When to stop or limit driving

Deciding that it is time to discuss limiting driving or removing driving privileges with a parent is one of the most difficult things to do.  Driving is one of the key abilities that signifies independence, and when that is removed it may fundamentally change not only what that person can do, but also how they feel about him or herself. 

Some older adults make this decision willingly on their own.  I was very lucky about this with my own father.  When he was backing up in a parking lot when he hit the gas instead of the brakes.  Although there was no damage to the other car and only minor damage to his car, he immediately realized that this potentially could have been a disaster and as soon as he got home he told my Mom that it was time for him to stop driving.  He was only 75, but many older adults do not realize this so easily, and he really should have stopped driving a year or so prior.

Many older adults are able to make this decision for themselves at the appropriate time.  The reason this is critical for families is that if there is an accident, and a family member is aware of either medical or cognitive problems, they could be held liable for knowingly allowing the person to drive.  This is a very scary thought for many.  The question is…how do you go about doing this without negatively impacting your own relationship with the person?

There are several options.  When it gets to the point that you can provide examples of reasons your parent should not drive, and if you think your parent is able to have a reasonable conversation about it, you should pose your reasons and suggest alternative options for transportation (see below).

If you do not think the above conversation will go well, then you should talk to your parent’s doctor about recommending a driving evaluation. Locally here in North Carolina, this can be done at the Duke Driving Program.  You do not need a referral to make an appointment.  The cost is $200 out-of-pocket, as it is not covered by insurance. They then make a recommendation to the Department of Motor Vehicles (DMV), and the DMV makes the final decision. The evaluation itself is a 3-hour comprehensive evaluation of cognition, decision-making, reaction time during a driving simulation test, and an eye exam specific to certain driving conditions.  Sometimes they may recommend further medical evaluations to be done.  These assessments are also very useful to evaulate suitability for driving after serious medical conditions, such as a stroke.  The Duke Driving Program guides you through the process once you have gone through their evaluation.  The end result is either:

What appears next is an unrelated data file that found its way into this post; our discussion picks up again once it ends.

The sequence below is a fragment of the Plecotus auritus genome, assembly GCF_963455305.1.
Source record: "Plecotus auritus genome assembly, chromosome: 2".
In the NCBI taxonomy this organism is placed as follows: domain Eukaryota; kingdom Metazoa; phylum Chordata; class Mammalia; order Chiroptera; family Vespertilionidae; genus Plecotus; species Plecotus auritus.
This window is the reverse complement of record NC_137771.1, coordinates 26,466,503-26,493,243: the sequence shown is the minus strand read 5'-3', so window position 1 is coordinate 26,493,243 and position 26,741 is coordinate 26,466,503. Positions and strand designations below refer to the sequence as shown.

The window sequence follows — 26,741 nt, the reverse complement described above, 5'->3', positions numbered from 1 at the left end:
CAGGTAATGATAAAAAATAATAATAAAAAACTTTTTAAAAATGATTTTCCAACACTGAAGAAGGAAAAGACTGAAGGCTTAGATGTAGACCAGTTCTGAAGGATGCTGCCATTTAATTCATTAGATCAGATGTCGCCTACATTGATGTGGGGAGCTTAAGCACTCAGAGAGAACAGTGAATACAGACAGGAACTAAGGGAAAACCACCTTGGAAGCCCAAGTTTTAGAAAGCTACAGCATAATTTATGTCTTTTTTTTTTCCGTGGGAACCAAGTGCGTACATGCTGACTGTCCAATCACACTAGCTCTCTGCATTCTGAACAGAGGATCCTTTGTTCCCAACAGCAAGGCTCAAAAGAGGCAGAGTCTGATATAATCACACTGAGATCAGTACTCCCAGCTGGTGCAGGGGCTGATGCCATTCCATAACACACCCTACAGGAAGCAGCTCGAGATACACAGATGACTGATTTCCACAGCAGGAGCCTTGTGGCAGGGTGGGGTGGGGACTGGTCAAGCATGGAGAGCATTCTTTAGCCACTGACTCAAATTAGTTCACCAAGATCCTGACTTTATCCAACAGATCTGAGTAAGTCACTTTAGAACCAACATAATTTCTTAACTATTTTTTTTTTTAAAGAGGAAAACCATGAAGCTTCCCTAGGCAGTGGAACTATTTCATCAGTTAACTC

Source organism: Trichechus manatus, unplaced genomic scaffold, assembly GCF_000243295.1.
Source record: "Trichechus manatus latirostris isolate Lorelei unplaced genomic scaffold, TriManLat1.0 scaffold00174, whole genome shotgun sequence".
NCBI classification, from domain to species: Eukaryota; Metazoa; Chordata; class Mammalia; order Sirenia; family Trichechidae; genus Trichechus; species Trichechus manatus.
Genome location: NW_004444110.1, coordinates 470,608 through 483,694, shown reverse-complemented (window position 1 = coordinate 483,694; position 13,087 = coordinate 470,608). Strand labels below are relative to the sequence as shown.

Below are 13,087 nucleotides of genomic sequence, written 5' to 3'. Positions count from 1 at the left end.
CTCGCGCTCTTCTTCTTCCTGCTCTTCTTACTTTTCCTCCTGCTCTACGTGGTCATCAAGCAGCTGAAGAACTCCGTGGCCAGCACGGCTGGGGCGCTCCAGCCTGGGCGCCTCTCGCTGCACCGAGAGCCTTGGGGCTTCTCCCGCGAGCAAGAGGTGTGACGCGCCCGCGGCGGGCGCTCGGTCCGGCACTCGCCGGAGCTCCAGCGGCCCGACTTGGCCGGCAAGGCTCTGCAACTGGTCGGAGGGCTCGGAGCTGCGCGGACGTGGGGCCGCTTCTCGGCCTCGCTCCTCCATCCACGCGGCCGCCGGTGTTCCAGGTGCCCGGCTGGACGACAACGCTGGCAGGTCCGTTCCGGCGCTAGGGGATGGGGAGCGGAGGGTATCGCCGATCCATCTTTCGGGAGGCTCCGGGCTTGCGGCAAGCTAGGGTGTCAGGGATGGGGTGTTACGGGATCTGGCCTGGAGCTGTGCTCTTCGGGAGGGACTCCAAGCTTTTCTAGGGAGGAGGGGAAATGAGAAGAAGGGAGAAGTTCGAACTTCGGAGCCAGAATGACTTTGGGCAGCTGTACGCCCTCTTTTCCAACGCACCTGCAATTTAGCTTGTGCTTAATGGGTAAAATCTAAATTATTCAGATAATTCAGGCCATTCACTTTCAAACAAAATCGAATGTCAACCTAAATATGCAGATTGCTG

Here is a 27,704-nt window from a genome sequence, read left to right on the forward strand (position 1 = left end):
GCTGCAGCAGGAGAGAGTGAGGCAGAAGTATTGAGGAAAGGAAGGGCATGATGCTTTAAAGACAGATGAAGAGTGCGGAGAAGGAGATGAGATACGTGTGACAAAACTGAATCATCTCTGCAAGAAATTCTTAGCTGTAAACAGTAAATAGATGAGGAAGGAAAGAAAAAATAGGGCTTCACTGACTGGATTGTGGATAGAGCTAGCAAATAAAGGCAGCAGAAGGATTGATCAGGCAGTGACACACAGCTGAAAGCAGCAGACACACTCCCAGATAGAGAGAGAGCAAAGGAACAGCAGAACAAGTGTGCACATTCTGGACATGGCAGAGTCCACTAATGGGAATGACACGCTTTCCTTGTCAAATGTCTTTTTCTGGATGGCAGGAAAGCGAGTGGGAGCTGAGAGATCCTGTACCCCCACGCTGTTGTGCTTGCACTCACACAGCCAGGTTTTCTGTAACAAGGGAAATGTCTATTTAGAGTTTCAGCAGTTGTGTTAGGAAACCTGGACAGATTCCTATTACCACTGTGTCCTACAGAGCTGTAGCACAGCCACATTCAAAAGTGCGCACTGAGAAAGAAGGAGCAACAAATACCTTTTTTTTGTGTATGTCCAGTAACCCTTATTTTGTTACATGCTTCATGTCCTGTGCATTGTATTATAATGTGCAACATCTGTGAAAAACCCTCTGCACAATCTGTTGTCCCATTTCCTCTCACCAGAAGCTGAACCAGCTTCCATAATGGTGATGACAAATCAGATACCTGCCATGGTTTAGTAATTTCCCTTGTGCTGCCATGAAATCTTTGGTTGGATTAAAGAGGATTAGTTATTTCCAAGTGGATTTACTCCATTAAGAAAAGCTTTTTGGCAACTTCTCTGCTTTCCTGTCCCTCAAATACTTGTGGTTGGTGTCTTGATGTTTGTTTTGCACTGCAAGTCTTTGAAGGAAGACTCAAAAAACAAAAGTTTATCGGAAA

1. Drive without any restrictions
  2. Drive with restrictions (daylight only, no highways, no speeds over 45 mp)
  3. Retire from driving 

If DMV’s decision is to retire from driving, then it is the family’s responsibility to remove the person’s access to the vehicle(s).

Alternative Options for Transportation – When someone needs to stop driving, this does not necessarily also mean they can no longer travel independently.  There are now many alternatives to driving for older adults.  Research the options available in your area and provide this information to the older adult so they feel supported and can know they can still go out and do the things they enjoy, but just in a different way.

A variety of alternative transportation options are available. Depending on how independent and tech-savvy the person is, will dictate which options are best for your particular situation.  These options include city or town transportation services including Go Raleigh and Go Cary, Uber or Lyft, a cab, private senior transportation services (ex Transport4Seniors or GoldenHarmonyNC), private agencies that monitor and arrange Uber/Lyft and cost a bit more (ex. GoGoGrandparent), volunteer services that drive seniors, especially to doctor appointments, (sometimes provided by church or other faith organizations) and public transportation options in some areas that have special pricing plans for older adults as well as adults with disabilities. In Wake County, Resource for Seniors has several Transportation Programs for older adults.

Sometimes it is an important safety measure to disable or relocate your loved one’s vehicle until permanent arrangements are in place.  

For some, the dilemma surrounding how to deal with an older adult who needs to stop driving is a very perplexing and complicated topic.  If you need assistance, please feel free to reach out to an Aging Life Care Professional/geriatric care manager.  Sometimes an older adult will listen much better to a professional, objective more easily than a family member, even if we are essentially saying the same thing.  Family dynamics can often get in the way during this very important discussion and Aging Life Care Professionals are available to help make a plan and ease the way.